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Reflection Precis: The Invisibility of Racism


  • Post Date 2018-11-09T11:42:56+00:00
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Reflection Precis: The Invisibility of Racism

Reflection Precis: The Invisibility of Racism

Part I: In the assigned readings, Loewen (2008) reviews some of the notions that different writers have given in noting the existence of slavery and racism. He notes that most of the books written in the 18th century regarding slavery and racism offer little notation of rebellion by the black community against the slavery they were subjected. In fact, he notes that some of the readings view slavery as a way to educate the black community. An in-depth review of Loewen’s account reveals that as per the first settlers in America around the year 1526, the blacks were not receptive to slavery and they only had to comply due to the undue influence they were subjected to by the whites (144). He explains other issues that he would consider lies as per the readings he reviewed. He says that writers were not only obscuring information, but they were giving wrong accounts of the true situation that may have been happening at the time. In one account that sheds light on the existence of slavery and its impact to causing racism, he reviews a quote by Douglas; a writer at the time who said, “Slavery exists only if the local authorities allow it to exist.” (154) As if in a queue to erase any doubts the readers may have, he offers direct example of notable figures in America’s history. The notable figures in his review are Thomas Jefferson, George Washington, John Brown, and Abraham Lincoln. In each of these cases, he notes that the books elate their contribution in America’s history as only positive. However, in the case of Brown and Lincoln, their contribution was quite immense towards emancipation from slavery, yet as Loewen notes, most authors do not real this. Interestingly, Brown and Lincoln are condemned to be crazy since they were against slavery while George and Thomas were viewed as icons without blemished yet they had slaves of their own. The same view presented by Loewen have been echoed by Professor Cornell west when he says in an interview with C Span that the black community were not willing to be colonized by the white community who have been in authority for a long time. He also adds that most writers have been obscuring information and fail to recognize that by making a notation of the problems that individuals are undergoing in the society they will be making the first step towards assisting the society to face the problems it has been encountering.

Part II: I believe Loewen as writer and Professor Cornell as a teacher reveal some of the problems that readers encounter by only following specific accounts that are noted by writers who make their individual contribution, rather than noting events that happened. I agree with their view that most writers only note those issues they believe the society should know with little consideration of the magnitude that these problems could have caused. I am also not surprised at all to know most whites viewed Brown and Lincoln as crazy due to their position against racism and I support Loewen’s view that the black community was not willing to be subjects to the whites. Each time I read books that relate to slavery and oppression that the black people are subjected I often wonder, how come all those years they never decided to rebel because after all the white people could only kill a few of them. Was it just the fear of death? In addition, why is America yet to admit to its failures? I also wonder whether the blacks were willing to be subjected to the oppression so long as they were paid or they fed.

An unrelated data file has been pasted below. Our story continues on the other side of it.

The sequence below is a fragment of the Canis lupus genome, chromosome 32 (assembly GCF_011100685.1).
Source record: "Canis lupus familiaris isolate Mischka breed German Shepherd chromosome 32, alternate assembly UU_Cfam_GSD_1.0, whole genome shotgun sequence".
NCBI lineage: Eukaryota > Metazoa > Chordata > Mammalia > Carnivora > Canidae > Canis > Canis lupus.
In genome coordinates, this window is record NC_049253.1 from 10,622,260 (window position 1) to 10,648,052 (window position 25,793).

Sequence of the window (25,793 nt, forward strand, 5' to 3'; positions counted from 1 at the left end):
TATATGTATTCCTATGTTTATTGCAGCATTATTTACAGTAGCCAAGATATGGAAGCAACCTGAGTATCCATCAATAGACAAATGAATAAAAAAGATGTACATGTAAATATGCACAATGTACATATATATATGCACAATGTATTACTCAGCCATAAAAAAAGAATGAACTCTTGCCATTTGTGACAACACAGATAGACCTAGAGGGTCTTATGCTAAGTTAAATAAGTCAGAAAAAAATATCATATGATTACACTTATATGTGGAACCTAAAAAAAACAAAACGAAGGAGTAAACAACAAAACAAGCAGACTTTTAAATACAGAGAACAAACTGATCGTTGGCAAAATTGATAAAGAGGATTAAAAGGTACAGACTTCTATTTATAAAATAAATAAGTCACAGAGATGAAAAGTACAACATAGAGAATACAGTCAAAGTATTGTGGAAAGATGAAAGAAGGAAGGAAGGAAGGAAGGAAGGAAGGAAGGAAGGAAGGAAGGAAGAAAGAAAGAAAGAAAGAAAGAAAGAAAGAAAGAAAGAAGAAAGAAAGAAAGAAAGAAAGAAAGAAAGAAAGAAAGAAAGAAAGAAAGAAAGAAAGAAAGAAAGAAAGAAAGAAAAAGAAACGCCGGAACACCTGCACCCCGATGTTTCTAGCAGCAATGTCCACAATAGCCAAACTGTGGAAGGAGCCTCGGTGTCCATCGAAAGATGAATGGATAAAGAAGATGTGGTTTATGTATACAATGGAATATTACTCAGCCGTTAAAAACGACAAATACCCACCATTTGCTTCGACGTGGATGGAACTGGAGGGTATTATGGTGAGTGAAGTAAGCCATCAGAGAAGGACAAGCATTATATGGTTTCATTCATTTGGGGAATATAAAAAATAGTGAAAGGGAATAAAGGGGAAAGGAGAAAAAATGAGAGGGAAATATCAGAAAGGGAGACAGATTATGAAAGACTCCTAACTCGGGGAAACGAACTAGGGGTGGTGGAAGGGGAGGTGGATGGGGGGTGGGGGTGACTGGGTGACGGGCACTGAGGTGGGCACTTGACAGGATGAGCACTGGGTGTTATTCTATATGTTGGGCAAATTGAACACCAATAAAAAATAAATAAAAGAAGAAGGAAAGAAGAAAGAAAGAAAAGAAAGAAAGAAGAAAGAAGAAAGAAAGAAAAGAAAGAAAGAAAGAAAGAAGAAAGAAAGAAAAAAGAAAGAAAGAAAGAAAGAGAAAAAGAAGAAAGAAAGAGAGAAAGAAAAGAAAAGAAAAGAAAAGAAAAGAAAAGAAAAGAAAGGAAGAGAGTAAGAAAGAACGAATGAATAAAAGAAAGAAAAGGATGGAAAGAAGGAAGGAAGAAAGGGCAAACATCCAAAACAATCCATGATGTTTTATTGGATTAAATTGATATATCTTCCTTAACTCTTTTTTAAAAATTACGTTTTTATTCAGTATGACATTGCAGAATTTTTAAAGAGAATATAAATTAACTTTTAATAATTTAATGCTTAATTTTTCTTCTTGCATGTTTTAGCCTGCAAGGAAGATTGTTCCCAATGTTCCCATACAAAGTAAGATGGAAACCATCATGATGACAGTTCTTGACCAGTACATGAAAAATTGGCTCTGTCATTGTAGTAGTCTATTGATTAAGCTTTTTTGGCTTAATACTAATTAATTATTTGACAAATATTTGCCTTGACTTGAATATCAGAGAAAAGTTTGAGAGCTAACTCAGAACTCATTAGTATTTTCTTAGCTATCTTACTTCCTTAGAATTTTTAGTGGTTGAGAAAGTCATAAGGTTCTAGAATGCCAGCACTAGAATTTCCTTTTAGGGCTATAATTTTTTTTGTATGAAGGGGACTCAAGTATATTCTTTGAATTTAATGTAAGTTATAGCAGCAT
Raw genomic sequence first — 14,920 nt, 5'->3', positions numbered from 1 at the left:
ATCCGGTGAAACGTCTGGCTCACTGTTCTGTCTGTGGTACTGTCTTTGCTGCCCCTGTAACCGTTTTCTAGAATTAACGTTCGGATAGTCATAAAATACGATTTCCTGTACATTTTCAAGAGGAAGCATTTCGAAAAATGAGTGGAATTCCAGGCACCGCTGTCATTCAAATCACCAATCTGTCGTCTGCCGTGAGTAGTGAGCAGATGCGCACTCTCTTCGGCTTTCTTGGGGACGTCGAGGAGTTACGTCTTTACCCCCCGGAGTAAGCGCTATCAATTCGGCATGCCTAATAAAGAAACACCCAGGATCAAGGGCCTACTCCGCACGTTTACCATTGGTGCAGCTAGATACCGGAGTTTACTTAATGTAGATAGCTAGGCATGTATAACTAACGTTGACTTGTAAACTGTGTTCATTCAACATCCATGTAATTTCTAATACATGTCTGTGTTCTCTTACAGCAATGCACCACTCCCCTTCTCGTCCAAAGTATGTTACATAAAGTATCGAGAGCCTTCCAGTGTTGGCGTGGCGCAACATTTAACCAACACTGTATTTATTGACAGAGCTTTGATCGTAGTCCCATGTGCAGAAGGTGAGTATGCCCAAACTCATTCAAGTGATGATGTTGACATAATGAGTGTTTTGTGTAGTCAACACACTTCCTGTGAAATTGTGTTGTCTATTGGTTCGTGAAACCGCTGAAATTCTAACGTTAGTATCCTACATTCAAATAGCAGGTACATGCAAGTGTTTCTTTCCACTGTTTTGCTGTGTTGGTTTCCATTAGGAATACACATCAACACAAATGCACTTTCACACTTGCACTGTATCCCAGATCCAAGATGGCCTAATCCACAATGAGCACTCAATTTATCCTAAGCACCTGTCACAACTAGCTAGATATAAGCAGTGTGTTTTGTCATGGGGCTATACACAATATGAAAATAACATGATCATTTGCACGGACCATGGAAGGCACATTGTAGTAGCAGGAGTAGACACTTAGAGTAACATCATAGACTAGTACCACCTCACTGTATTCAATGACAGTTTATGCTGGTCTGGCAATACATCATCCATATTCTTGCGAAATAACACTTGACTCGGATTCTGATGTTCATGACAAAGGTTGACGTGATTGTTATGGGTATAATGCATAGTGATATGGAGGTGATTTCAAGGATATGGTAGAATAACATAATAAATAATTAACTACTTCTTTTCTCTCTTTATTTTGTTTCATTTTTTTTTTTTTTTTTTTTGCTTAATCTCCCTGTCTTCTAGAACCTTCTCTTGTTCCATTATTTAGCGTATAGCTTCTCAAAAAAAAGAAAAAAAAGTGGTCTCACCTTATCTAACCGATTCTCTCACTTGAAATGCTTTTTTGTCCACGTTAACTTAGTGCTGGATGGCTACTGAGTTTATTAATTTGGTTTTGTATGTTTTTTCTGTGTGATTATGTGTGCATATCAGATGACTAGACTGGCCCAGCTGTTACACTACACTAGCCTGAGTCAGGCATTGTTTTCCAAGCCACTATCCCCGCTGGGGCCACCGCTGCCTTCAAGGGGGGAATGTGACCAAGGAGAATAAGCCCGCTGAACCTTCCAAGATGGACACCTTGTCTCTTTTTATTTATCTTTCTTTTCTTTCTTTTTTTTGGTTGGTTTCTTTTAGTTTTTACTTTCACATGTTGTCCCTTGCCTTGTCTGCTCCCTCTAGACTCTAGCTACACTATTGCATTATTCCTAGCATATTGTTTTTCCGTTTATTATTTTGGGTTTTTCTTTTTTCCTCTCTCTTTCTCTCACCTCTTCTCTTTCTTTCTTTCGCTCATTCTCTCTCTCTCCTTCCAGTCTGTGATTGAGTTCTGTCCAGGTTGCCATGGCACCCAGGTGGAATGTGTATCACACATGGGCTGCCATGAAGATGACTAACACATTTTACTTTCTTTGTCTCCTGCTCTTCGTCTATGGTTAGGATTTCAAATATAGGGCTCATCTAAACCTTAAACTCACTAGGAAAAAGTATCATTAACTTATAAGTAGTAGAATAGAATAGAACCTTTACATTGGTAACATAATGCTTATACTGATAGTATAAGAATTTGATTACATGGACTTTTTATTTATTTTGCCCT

Part III: The most interesting bit about Loewen’s reading was learning that slavery could have been the result of racism. I have often ignored this fact and thought it could have been due to our own individual views. This view opens up my understanding of the society and the differences that people in the society can show. I am fascinated by Loewen’s thought that racism could have emanated from other aspects such as the color of the eye. Reviewing other societal ideology around the year 1425, I learn that the white community did not consider the black community to be inferior as the racism notion so claims, but rather as exotic. I am also appalled in learning that despite the positive image that Thomas Jefferson and George Washington had in the public, they had their own slaves yet most authors do not note this. I believe Loewen’s book and the professor’s thoughts are an eye opener on why I should be concerned with reviewing different positions that the writers make and always to believe there could be a flip side of the coin. Both Loewen and the Professor reveal some of the attributes that individuals in the society today need to show such as the concern for other human that are in the society today.


Works Cited

Loewen, James W. Lies my teacher told me: everything your American history textbook got wrong. New York: Simon & Schuster, 2007. Print.

C Span, An In-depth with Cornell West. 2002. Web. January 6, 2002

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